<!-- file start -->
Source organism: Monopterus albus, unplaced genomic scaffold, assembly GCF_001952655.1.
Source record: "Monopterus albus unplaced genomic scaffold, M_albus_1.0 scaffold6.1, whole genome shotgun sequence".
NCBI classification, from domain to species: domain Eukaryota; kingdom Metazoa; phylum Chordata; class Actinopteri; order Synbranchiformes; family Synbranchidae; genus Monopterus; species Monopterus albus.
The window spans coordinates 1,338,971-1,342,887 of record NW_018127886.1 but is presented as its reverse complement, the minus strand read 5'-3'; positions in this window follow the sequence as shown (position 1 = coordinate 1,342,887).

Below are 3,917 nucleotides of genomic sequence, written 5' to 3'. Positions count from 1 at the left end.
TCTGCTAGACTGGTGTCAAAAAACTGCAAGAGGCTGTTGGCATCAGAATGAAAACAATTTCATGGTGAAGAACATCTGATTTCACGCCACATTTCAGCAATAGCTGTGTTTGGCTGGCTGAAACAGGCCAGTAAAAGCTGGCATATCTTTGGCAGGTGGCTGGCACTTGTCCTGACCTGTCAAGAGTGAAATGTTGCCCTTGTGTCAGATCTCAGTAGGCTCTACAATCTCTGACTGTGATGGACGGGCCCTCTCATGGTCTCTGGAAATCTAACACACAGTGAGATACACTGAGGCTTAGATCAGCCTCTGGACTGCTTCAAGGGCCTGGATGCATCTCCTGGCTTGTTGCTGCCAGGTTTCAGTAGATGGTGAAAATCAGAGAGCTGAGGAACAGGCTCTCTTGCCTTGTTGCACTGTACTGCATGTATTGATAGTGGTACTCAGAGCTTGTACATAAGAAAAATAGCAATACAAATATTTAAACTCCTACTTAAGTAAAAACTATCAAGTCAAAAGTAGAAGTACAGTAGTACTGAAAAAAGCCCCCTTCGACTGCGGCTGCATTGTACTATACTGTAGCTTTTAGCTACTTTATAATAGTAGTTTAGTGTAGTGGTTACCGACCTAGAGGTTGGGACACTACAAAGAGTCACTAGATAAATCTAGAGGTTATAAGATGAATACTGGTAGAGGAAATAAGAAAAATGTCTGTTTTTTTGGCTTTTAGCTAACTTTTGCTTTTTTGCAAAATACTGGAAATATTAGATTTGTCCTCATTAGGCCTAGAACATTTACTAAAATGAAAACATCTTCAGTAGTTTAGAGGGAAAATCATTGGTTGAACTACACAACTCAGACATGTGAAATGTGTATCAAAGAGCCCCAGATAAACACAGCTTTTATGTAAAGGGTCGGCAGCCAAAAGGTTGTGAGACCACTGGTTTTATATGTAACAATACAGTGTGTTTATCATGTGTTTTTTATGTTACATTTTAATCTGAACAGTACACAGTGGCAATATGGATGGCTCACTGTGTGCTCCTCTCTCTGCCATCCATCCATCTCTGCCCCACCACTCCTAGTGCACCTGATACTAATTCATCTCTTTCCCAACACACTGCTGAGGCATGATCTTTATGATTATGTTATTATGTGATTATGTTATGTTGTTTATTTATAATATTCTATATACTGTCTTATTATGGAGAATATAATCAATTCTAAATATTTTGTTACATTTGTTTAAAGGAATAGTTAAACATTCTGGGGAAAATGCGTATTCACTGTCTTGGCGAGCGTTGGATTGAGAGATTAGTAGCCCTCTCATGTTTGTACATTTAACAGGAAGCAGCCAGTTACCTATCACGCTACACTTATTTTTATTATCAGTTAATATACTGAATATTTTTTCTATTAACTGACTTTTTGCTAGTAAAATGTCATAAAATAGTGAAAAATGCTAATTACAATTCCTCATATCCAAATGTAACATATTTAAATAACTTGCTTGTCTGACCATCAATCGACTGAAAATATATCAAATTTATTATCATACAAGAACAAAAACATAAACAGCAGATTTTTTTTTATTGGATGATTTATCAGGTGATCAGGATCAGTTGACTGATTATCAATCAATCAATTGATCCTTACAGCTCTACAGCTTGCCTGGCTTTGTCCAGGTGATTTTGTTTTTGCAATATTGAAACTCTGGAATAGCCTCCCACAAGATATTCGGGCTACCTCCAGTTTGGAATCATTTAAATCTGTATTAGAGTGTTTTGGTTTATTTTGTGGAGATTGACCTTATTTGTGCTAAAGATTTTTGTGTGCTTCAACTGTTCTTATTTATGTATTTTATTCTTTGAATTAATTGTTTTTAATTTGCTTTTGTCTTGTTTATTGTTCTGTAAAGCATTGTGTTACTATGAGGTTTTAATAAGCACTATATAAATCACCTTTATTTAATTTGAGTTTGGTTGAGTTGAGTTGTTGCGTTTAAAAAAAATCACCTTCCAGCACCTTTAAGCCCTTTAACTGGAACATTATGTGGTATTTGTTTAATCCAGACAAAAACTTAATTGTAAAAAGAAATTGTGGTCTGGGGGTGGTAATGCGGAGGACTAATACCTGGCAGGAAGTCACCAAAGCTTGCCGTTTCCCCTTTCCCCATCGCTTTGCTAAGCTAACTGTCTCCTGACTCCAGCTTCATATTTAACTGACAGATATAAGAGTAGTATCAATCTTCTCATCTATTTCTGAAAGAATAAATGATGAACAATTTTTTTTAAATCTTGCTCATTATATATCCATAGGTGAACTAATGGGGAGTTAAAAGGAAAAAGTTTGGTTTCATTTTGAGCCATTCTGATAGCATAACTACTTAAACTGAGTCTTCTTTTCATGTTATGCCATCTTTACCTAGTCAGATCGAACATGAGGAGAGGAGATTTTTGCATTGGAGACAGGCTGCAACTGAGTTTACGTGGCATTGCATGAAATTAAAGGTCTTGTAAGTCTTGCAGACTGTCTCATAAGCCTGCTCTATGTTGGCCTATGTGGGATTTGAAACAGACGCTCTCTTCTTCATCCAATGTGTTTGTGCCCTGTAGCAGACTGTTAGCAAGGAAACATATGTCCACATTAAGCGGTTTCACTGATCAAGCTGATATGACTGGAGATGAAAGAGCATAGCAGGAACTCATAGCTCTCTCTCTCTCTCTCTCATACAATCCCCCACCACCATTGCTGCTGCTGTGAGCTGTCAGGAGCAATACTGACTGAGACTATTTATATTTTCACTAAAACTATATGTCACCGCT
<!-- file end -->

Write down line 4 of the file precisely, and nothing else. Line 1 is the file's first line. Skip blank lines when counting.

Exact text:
The window spans coordinates 1,338,971-1,342,887 of record NW_018127886.1 but is presented as its reverse complement, the minus strand read 5'-3'; positions in this window follow the sequence as shown (position 1 = coordinate 1,342,887).